I didn’t handle the rejection well—I remember a spell of weeping and drinking brandy and eating chocolate—but then I thought, well, that’s it.  I’m done with the publishing industry.  I will never sell a novel to a major publisher.  I’m going to have to self-publish.

So that’s what I did, and it was a great experience.  I self-published Sleeping Tigers, and it has gone on to do well.  I recently sold the audio book rights to Audible.

And then, wouldn’t you know?  My agent—who had patiently been submitting my work for over twenty years—sold the novel he was representing, The Wishing Hill, to that same editor at NAL/Penguin!  I then published Beach Plum Island with her a year later, and in April my new novel, Haven Lake, will also be published by Penguin.

I’m finally living my dream.

Holly, walking her dogs on Prince Edward Island, where she has a summer house, and where her fourth novel, "Chance Harbor" (to be released in October, 2015) is set.

Holly, walking her dogs on Prince Edward Island, where she has a summer house, and where her fourth novel, “Chance Harbor” (to be released in October, 2015) is set.

Advice for a Young Writer: Staying True to Your Path Requires Passion and Persistence

I recently had a young woman ask me what she should write, fiction or nonfiction, if she was going to become a writer.  I had to think about this, because the question felt all wrong.  The real question isn’t what you should write to make a living, but what you want to write for YOU.

If you’re going to make it as any sort of artist—painter, actor, writer, whatever—you’re going to need grit and determination that will carry you through rejection and failure that will happen over and over again, not just the first time you start out to sell yourself or something you’ve created.

To stay true to your path as a writer requires, above all, passion and persistence.  You become a writer because you honestly can’t find anything else that engages you as deeply intellectually, spiritually, and emotionally, because you’re going to need that depth of engagement to sustain your creativity through the years.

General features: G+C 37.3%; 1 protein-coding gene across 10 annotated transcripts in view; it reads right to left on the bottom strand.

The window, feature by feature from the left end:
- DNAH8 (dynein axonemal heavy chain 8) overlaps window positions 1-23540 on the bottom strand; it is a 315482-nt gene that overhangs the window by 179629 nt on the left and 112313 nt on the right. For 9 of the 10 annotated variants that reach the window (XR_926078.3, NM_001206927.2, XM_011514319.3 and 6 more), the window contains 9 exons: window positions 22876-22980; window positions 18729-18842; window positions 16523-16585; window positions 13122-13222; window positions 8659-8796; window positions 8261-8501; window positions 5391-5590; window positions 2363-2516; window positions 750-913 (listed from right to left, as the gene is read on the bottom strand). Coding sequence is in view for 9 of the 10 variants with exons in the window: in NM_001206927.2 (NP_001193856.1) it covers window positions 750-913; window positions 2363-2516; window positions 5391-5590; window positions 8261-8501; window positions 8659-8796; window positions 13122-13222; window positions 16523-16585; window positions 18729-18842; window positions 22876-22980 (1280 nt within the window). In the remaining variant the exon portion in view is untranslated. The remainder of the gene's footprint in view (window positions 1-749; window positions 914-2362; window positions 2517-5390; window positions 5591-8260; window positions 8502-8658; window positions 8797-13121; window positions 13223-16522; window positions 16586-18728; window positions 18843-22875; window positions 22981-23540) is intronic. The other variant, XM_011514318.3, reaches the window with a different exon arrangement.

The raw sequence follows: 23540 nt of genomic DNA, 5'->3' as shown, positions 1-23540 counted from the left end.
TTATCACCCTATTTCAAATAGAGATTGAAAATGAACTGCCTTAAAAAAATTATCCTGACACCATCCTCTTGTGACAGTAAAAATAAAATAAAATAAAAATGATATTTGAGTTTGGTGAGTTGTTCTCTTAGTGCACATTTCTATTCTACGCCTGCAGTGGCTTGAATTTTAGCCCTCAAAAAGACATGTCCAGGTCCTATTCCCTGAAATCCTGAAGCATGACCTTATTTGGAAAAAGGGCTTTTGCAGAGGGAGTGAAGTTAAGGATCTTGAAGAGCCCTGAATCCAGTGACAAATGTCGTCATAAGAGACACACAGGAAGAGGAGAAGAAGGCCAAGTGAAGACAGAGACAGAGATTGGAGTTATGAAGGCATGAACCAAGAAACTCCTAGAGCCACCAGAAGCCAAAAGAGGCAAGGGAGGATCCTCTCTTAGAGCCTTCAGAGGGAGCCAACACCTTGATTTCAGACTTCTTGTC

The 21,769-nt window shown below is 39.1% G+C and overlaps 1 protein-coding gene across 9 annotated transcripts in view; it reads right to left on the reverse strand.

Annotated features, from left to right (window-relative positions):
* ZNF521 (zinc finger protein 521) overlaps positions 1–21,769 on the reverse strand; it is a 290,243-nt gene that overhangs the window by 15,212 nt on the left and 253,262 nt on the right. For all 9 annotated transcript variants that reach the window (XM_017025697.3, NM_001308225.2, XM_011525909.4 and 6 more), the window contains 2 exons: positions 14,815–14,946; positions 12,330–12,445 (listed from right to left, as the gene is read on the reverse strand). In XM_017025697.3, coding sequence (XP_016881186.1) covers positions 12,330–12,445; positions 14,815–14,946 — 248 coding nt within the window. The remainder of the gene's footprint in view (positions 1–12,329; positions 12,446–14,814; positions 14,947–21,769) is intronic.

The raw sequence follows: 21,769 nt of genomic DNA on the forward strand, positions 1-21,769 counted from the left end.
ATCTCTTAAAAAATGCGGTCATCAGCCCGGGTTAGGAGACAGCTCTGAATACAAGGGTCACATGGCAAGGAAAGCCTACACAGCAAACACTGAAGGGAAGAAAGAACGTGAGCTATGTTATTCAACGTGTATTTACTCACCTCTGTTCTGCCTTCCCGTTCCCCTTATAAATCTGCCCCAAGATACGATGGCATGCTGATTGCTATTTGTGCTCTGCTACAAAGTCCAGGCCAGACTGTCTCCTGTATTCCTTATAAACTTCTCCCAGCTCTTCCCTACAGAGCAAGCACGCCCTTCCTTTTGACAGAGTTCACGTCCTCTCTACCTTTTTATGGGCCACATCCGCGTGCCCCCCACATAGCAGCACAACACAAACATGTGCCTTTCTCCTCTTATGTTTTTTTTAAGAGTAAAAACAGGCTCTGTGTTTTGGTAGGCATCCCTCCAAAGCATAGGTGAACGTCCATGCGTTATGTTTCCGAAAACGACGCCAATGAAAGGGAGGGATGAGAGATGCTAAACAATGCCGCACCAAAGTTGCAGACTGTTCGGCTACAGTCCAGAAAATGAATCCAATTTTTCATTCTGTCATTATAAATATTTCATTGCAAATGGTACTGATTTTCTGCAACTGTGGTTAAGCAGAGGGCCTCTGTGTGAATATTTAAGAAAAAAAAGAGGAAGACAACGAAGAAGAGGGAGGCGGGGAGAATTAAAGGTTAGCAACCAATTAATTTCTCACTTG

Beyond that, the only secret to making it as a writer is to not give up.  The one true thing is that you will fail if you quit!

* * *

Novelist, journalist and celebrity ghost writer Holly Robinson is the author of several books, including The Gerbil farmer’s Daughter: A Memoir and the novels Beach Plum Island and Haven Lake.  Her articles and essays appear frequently in The Huffington Post, More, Parents, Redbook and dozens of other newspapers and magazines. She and her husband have five children and a stubborn Pekingese in Massachusetts, where they’re fixing up a creaky old house one shingle at a time.

For more information about Holly and her books, please visit her website, check out her Facebook page, or follow her on Twitter.


Haven Lake_2Haven Lake: Sydney Bishop hasn’t returned to Haven Lake, her idyllic childhood home, since a pair of shocking, tragic deaths shattered her family when she was only sixteen. Now a child psychologist engaged to marry a successful surgeon, Sydney has worked hard to build a relationship with Dylan, her fiancé’s teenage son, so she feels nothing but empathy when he runs away—until she discovers that his hitchhiking journey has led him to Haven Lake and her mother Hannah’s sheep farm.

Sydney returns to Haven Lake for the first time in twenty years to coax the boy home. Against her daughter’s wishes, Hannah offers to take Dylan in until he’s ready to reveal his own troubling secrets. Now, for Dylan’s sake as well as their own, Sydney and Hannah must confront the devastating events that tore them apart and answer the questions that still haunt their family—and the suspicious surrounding community—about what really caused two people to die on their farm those many years ago. Available at Barnes & Noble, Powell’s, and Amazon.

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Comments (8)

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  1. Chere Hagopian says:

    Good for you for having the courage to self-publish! You deserve to be living the dream. And I love your health tips- they will work with my natural laziness instead of trying to swim upstream! I find that I have to keep all unhealthy food out of my house entirely, or it will be eaten. Lazy or not, I’m pretty motivated to get to the cookies when they’re there.

    • Oh, yes, I know what you mean: no cookies are safe in my house, even if I ask my husband to hide them! Thanks for stopping by to read the interview, Chere, and best of luck with your own writing & wellness plans!

  2. This is wonderful, Holly! Great advice, and I sure do love your porch, what an inviting place to be! You are a great example of never giving up, and following your heart.

  3. I enjoyed this article along with Holly ‘ encouragement of other writers. Her sense of humor shines .